No Escape—A Novel Tool to Quantify Platelet Intra-Thrombus MovementsFunding This work was supported by the Deutsche Forschungsgemeinschaft (BE5084/3–1 to M.B. and CRC/TR240 A06 to M.B. and O.O) and the Bundesministerium für Bildung und Forschung (ZIK grant under grant agreement 03Z22CN11 to O.O.). The authors are solely responsible for the content of this publication.
31 July 2018
31 July 2018
15 August 2018 (online)
Platelets are essential players in thrombosis and haemostasis, as they ‘survey’ the integrity of the vascular system. After vascular injury, platelets are recruited to the exposed sub-endothelial extracellular matrix that triggers platelet activation to seal wound sites by the formation of a haemostatic plug, thereby preventing excessive bleeding. However, if thrombus formation is uncontrolled under pathological conditions, it may lead to irreversible vessel occlusion and to life-threatening acute ischaemic disease states, such as myocardial infarction or stroke.
Platelet activation and subsequent thrombus growth involve receptor–ligand interactions, signaling molecules and cytoskeletal proteins which regulate the cellular mechanotransduction. In vitro flow chamber systems combined with whole blood from genetically modified mice or incubated with inhibitors have significantly contributed to a better understanding of the function of platelet proteins in the thrombotic process under shear conditions. Most researchers have analysed their generated real-time movies or off-line images semi-automatically or manually for surface coverage by platelet thrombi (83%), thrombus volume (78%) and the number of adhered platelets (56%). However, while this method including data evaluation has been used primarily to characterize the role of platelet proteins in thrombus formation, the mechanobiology of platelets in this complex environment had been addressed and understood insufficiently.
In this issue, Tunströmer et al introduce and take advantage of a new computational tool which enables quantitative analysis of platelet intra-thrombus movements. For this purpose, the authors further developed their in-house image processing script, which has enabled quantification of positional information of individual platelets within a thrombus so far. They used the acquired positional information of each platelet to track thousands of platelets in a thrombus at the same time and to measure thrombus contraction.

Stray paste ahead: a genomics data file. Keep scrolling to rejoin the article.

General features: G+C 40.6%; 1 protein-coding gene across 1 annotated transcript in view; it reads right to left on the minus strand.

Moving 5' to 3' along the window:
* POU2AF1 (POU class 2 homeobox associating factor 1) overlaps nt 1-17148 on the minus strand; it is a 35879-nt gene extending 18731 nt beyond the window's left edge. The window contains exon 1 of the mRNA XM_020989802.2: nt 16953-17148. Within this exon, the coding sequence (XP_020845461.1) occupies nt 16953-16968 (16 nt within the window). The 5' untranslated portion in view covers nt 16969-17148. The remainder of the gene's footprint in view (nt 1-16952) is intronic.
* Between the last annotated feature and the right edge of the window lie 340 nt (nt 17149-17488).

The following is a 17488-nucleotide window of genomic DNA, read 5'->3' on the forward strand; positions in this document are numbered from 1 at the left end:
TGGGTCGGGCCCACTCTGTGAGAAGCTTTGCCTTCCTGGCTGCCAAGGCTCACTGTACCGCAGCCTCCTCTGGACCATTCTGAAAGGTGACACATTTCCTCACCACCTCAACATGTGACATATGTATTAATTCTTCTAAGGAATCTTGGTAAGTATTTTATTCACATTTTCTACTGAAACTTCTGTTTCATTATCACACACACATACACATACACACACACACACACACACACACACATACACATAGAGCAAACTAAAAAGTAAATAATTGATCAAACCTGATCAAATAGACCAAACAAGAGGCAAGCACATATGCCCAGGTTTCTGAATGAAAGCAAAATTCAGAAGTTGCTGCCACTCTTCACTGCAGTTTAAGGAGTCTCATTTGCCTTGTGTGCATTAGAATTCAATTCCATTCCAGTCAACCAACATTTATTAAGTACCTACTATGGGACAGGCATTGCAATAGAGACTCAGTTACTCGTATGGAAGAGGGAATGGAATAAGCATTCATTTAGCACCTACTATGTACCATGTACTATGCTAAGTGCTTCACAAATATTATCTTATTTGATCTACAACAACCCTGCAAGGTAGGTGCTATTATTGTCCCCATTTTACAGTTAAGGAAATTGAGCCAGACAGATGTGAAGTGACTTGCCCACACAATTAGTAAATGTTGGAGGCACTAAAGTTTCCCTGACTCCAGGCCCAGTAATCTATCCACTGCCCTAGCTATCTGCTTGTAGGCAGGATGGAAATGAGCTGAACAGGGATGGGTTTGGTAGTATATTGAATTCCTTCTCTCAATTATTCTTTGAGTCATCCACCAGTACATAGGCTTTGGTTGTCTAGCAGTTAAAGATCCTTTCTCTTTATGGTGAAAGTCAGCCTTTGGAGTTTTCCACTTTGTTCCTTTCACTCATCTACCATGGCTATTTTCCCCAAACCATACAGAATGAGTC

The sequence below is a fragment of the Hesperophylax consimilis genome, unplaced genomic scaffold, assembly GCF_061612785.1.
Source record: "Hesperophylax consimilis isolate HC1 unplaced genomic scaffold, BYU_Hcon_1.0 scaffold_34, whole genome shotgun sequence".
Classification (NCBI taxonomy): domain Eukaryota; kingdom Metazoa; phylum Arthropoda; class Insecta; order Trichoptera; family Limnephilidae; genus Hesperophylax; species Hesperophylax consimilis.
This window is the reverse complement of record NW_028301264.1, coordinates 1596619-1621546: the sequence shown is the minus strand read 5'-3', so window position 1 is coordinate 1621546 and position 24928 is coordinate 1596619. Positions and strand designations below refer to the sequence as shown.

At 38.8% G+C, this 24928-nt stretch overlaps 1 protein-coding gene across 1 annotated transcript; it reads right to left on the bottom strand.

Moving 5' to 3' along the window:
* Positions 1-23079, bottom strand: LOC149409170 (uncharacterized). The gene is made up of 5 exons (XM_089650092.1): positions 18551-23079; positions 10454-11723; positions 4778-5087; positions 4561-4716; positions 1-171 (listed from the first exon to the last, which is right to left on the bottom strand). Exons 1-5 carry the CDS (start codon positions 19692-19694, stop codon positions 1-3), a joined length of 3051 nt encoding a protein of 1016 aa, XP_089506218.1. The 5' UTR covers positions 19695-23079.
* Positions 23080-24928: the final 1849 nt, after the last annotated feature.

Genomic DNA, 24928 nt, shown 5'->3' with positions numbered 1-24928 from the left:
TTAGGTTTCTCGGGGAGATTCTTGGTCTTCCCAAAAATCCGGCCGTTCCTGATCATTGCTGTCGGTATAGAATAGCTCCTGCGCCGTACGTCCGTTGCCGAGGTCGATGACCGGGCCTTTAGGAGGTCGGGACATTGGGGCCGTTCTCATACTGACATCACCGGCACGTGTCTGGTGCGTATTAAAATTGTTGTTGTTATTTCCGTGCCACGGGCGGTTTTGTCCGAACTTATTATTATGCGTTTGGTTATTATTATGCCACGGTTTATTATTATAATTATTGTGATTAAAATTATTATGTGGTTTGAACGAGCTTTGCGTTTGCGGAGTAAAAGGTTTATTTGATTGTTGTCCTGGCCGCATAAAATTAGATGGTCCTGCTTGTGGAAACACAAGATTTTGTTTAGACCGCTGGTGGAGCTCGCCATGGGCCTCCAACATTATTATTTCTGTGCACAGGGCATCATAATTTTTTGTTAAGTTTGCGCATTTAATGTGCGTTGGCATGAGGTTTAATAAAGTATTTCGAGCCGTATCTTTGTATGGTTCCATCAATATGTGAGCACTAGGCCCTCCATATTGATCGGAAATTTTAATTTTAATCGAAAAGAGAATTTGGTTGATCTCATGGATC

For this, 5% of platelets were labelled with a platelet-specific antibody and annexin V was added to whole blood to measure pro-coagulant, phosphatidylserine positive platelets. The samples were either left untreated or incubated with blocking antibodies against glycoprotein (GP) IIb/IIIa and GPIbα, or inhibitors blocking P2Y12 or thromboxane production. Then, blood was perfused in a custom-made flow chamber at 400 s-1 over a collagen strip. The authors were able to show how the panel of inhibitors affected thrombus architecture, platelet intra-thrombus movements and thrombus contraction. More specifically, total platelet accumulation was decreased but the ratio of pro-coagulant platelets to total platelet numbers increased in the presence of inhibitors, particularly when the receptors GPIIb/IIIa and GPIbα were blocked. Platelet movements were dramatically shorter for all samples incubated with inhibitors in contrast to control sample. Furthermore, the authors investigated whether the relative platelet position in a thrombus is a determinant of platelet movement. Platelet movement trajectories were longer and velocity was increased on the outer edge of the thrombus compared with platelets in the thrombus core.
Interestingly, a support vector machine regression approach revealed that initially platelets contracted to small aggregates, which then conjoined to larger aggregates, and finally moved in a homogeneous way towards the centre of the thrombus. The contractile component of platelets strongly contributed to thrombus contraction and was reduced in the presence of inhibitors. Finally, the authors could show that thrombus contraction increased during the first 800 seconds of thrombus formation.
Overall, this big set of data supports and conclusively explains the spatial and functional heterogeneity of a thrombus  with respect to the contractile properties. This advanced analysis tool will be powerful to obtain observer-independent information of thousands of platelets within a thrombus and to better understand how individual platelets shape thrombus architecture.
Future studies will show whether this unique analysis tool is also suitable for the tracking of other platelet sub-populations, for blood with altered platelet count and size and whether it can be easily used by other researchers. However, knowledge in programming seems to be required to adapt this method to each user.
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